Worthwhile Thunderbird projects/addons?

Jim squibblyflabbetydoo at gmail.com
Tue Dec 21 05:56:37 UTC 2010


On Mon, Dec 20, 2010 at 7:10 PM, Bryan Clark <clarkbw at gnome.org> wrote:
> Dragons!  But if you were to start on something like this I would give my
> (new) standard recommendation.  Start with a tab and a browser element and
> HTML.  We could then flatten all the preferences and account settings into a
> single page with some accordion like expand collapse trickery.  This would
> be slightly difficult work because it's full of crazy edge cases but you
> could also transition the existing UI over as you implemented different
> pieces.

The only thing that concerns me about this plan is the "HTML" part.
One of the things that always bothered me a little about the Gloda
search UI was that it looked more like a webpage than something native
to the OS. I suppose using HTML instead of XUL doesn't technically
restrict how it looks, though it would make it more difficult to use
XUL-only controls.

There are some places where this works out (e.g. the ill-fated updates
to account central and folders), but in general, I prefer UI that
looks OS-native, since (in my non-scientific opinion), it has lower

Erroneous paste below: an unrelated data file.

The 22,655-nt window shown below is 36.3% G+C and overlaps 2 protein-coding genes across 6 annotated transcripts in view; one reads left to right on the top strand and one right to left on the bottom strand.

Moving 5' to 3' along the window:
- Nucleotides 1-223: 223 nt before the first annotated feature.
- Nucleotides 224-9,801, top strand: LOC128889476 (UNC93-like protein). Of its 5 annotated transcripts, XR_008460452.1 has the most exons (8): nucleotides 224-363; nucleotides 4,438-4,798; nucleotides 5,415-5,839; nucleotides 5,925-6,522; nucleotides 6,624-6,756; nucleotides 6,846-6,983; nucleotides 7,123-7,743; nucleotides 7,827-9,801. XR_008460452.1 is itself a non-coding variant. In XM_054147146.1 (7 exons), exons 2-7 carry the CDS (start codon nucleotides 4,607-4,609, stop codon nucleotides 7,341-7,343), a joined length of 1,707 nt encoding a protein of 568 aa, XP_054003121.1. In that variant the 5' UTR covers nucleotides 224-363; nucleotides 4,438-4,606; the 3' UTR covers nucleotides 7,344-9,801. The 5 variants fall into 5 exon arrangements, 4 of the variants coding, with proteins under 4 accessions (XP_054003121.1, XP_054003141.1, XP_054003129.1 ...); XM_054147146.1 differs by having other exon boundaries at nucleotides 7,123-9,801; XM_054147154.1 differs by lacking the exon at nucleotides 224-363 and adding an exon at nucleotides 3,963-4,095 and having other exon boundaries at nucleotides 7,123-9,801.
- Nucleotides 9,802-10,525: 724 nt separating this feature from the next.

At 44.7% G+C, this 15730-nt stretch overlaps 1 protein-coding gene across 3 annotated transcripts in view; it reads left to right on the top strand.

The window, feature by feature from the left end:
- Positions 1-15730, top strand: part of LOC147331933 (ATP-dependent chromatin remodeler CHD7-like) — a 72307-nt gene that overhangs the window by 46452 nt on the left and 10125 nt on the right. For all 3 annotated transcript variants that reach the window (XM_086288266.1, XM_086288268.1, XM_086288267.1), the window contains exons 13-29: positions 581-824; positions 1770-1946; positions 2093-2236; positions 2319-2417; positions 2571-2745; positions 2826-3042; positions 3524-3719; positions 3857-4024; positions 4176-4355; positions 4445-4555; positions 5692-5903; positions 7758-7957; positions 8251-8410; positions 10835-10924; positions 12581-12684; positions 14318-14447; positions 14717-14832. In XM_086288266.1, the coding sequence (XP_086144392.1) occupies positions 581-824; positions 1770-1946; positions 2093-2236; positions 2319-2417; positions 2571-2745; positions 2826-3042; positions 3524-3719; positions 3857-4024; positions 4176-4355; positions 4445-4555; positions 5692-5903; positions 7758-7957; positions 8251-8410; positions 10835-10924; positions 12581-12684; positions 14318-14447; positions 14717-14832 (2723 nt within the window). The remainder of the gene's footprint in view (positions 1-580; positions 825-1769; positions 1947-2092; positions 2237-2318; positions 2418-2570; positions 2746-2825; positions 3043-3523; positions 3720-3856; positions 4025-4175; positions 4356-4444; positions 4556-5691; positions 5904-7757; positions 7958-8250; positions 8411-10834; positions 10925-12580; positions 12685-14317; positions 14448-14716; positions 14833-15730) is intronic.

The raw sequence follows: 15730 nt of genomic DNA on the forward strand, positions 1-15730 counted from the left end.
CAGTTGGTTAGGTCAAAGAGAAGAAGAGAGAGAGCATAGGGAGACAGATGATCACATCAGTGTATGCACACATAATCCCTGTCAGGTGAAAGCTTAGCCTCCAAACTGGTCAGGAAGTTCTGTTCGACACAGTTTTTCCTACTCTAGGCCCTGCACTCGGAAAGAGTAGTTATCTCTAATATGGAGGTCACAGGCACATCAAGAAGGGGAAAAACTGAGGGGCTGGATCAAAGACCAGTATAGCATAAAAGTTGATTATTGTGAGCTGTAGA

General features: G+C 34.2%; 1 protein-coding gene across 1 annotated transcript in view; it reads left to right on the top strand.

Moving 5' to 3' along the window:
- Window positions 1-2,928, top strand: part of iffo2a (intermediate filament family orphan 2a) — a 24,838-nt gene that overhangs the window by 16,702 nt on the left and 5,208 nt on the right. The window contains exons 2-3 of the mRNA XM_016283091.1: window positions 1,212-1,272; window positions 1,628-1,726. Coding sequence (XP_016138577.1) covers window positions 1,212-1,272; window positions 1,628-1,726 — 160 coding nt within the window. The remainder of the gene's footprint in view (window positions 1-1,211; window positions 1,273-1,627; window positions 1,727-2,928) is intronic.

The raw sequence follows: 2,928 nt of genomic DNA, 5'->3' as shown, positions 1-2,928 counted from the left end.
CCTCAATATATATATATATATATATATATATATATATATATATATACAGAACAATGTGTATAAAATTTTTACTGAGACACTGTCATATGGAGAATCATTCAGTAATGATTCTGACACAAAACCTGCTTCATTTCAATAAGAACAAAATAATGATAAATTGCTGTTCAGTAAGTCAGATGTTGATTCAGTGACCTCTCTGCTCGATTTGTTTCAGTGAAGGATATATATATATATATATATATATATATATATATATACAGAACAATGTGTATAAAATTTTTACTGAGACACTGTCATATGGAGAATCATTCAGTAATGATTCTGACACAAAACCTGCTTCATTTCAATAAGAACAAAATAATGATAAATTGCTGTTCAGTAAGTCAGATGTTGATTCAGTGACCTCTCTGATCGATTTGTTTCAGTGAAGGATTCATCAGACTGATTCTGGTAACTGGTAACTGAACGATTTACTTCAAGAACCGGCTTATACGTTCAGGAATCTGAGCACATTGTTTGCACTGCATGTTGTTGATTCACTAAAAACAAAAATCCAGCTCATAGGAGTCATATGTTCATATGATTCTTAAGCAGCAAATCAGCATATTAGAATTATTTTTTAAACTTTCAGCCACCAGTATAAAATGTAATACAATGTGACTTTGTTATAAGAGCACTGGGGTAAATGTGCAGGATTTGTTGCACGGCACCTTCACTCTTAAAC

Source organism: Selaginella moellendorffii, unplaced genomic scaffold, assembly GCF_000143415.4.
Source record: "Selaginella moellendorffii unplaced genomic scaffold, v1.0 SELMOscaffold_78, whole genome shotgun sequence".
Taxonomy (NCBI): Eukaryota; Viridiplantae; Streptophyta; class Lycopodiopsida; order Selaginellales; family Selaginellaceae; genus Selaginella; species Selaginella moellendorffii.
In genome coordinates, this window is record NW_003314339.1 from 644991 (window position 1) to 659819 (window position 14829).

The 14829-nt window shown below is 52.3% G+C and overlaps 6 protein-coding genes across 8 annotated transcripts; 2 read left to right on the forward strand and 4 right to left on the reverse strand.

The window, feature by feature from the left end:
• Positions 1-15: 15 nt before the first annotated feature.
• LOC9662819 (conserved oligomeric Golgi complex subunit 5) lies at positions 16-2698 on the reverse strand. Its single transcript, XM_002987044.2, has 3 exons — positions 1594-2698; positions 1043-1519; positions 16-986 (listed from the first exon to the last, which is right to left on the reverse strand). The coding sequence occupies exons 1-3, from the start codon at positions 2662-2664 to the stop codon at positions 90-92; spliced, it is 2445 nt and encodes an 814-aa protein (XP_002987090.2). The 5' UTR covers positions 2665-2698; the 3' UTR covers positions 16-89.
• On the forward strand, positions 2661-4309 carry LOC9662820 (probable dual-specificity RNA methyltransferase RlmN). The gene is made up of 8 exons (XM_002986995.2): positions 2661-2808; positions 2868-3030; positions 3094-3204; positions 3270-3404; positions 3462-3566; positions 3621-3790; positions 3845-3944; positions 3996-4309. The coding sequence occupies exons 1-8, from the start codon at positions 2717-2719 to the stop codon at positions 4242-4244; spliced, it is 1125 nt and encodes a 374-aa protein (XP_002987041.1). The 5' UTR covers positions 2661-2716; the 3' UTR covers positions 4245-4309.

mental overhead and makes everything look like it fits together.

Instinctively, I'd also keep the prefs and account settings separate,
but that may just be because that's what I'm used to.

> * Update address book backend to support SQLite (may be a big project)
> * Update address book UI
>
> I think these two are one in the same because you really need to start with
> a new storage system to have more than two email addresses, etc.

That's what I was afraid of. Updating the address books is pretty
important to me, but it's also big enough that I don't know if I'd
have time to finish it before I got sick of it. ;) In more general
terms, this is probably one of the things keeping people from doing
some of the bigger projects, like implementing Sieve. I'm not sure of
a good way to fix this, though.

- Jim



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